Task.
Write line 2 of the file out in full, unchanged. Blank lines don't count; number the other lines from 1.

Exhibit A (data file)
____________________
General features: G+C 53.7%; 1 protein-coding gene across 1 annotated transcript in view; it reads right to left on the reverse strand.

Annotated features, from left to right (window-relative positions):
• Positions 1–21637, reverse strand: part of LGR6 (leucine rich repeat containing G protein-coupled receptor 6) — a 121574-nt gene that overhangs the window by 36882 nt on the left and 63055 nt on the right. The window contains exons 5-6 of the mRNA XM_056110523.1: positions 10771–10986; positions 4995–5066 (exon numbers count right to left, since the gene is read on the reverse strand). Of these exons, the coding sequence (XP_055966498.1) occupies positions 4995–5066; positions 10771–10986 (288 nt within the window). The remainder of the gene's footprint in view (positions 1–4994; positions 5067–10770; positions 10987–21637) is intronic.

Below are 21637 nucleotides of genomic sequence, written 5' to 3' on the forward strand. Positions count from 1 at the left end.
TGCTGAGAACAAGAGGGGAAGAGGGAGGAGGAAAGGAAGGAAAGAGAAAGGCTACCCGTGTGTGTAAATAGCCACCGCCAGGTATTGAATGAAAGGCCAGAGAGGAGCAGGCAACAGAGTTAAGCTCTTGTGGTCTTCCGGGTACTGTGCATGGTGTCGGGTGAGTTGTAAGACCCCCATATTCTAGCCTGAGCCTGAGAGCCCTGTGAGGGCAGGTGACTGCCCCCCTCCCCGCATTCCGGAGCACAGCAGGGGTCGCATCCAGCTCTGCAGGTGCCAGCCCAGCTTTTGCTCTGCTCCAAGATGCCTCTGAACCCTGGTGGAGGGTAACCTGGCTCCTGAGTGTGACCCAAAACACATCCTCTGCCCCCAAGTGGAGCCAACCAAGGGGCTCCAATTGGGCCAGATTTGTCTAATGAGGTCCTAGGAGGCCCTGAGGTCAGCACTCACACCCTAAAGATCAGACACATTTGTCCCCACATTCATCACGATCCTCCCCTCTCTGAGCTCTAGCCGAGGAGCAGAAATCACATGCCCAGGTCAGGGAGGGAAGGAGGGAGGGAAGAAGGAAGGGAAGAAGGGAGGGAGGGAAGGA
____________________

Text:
Annotated features, from left to right (window-relative positions):